Capitalism from Outside? Economic Cultures in Eastern Europe after 1989

By János Mátyás Kovács; Violetta Zentai | Go to book overview

Becoming European: Hard Lessons
from Serbia
The Topola Rural Development Program

Mladen Lazić


Introduction

Contemporary economic culture in Serbia, the characteristics of which resulted from several contradictory historical processes, cannot be analyzed by simply “de-constructing” these characteristics into simple dichotomies like East and West, traditional and modern, or socialist and capitalist. Serbia’s historical development—in which belated modernization took the form of socialist quasi-modernization shaped as a “liberal”/quasi-market/opened-toward-the-West system that finally ended in a civil war, international isolation, and economic collapse— produced a complex mixture of value orientations that could serve as a basis for quite different modes of socio-economic reproduction.1 This mixture has been characteristic of wider social groups, defined by their level of education, urbanization, or age, but it also cuts through subgroups and even individuals, leading to ambiguities in their general life goals and everyday behavior.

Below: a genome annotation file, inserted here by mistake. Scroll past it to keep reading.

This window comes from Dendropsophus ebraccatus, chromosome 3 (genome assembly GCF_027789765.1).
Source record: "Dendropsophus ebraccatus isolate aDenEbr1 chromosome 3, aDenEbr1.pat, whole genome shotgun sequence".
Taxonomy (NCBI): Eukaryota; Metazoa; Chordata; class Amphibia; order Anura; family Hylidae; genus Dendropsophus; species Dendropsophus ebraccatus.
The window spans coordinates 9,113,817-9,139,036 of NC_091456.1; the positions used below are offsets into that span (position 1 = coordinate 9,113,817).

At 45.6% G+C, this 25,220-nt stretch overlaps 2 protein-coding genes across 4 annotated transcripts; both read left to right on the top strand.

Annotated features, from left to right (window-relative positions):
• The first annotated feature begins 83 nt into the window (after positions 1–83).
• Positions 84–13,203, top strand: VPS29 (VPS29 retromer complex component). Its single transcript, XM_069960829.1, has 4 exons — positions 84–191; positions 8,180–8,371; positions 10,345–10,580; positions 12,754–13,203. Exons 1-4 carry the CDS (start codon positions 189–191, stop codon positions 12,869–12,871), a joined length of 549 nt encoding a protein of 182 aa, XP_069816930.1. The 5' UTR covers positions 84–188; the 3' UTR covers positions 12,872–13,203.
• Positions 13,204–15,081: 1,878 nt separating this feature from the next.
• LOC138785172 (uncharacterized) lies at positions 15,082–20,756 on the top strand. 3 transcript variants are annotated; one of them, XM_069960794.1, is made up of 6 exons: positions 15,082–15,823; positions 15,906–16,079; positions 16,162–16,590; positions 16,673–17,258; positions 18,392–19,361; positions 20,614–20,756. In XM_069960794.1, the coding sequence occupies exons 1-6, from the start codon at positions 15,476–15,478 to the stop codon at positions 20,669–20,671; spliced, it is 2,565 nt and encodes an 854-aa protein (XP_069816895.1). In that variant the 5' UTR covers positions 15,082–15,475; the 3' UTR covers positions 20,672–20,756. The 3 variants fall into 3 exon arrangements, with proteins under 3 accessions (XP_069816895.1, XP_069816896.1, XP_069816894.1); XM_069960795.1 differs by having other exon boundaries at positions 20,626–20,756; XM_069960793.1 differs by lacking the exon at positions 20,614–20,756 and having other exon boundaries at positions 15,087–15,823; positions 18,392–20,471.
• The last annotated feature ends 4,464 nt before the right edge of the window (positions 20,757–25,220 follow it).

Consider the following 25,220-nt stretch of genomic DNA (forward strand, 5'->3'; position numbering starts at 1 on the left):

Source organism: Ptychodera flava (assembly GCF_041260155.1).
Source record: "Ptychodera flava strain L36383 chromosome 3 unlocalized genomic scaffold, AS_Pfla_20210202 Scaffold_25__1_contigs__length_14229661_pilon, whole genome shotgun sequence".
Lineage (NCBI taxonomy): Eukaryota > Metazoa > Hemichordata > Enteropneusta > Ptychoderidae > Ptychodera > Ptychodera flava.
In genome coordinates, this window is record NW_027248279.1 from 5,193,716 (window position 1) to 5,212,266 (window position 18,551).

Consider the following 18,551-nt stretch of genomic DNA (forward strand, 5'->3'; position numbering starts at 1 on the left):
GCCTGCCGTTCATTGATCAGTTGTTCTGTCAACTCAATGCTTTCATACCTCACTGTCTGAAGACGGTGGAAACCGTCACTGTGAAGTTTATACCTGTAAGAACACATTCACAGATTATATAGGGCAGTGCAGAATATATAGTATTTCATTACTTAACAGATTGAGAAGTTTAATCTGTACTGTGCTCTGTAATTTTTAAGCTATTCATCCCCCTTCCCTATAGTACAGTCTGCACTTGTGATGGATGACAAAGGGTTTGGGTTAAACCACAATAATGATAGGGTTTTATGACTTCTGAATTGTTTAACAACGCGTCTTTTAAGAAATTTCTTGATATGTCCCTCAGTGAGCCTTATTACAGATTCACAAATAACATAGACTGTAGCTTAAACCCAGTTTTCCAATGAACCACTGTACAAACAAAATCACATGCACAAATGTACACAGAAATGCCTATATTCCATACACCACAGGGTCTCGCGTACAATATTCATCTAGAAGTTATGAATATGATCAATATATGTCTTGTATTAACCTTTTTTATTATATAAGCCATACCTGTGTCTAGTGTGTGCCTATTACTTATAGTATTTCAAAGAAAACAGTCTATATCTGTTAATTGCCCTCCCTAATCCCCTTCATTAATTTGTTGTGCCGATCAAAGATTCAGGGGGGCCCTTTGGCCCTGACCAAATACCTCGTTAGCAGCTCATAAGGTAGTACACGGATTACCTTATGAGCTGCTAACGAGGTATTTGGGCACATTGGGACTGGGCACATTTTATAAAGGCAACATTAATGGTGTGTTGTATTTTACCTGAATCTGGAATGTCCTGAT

The pronounced complexity of recent events produced ambivalent expectations among foreigners, especially Westerners who have worked in Serbia, so that their views on the cultural characteristics of the local population have also been marked by incongruities and contradictions. The Topola Rural Developmental Program (TRDP), a three-year economic aid program run by a Western agency in a rural environment, provides a very good opportunity to study the encounters of these internal and external cultural mixtures and ambiguities.

1 For more on these intricate characteristics of the Serbian historical development—torn between Eastern and Western, traditional and modern, socialist and liberal, autarchic and oriented-toward-the-world patterns of socio-economic reproduction—see Lazić (2005).

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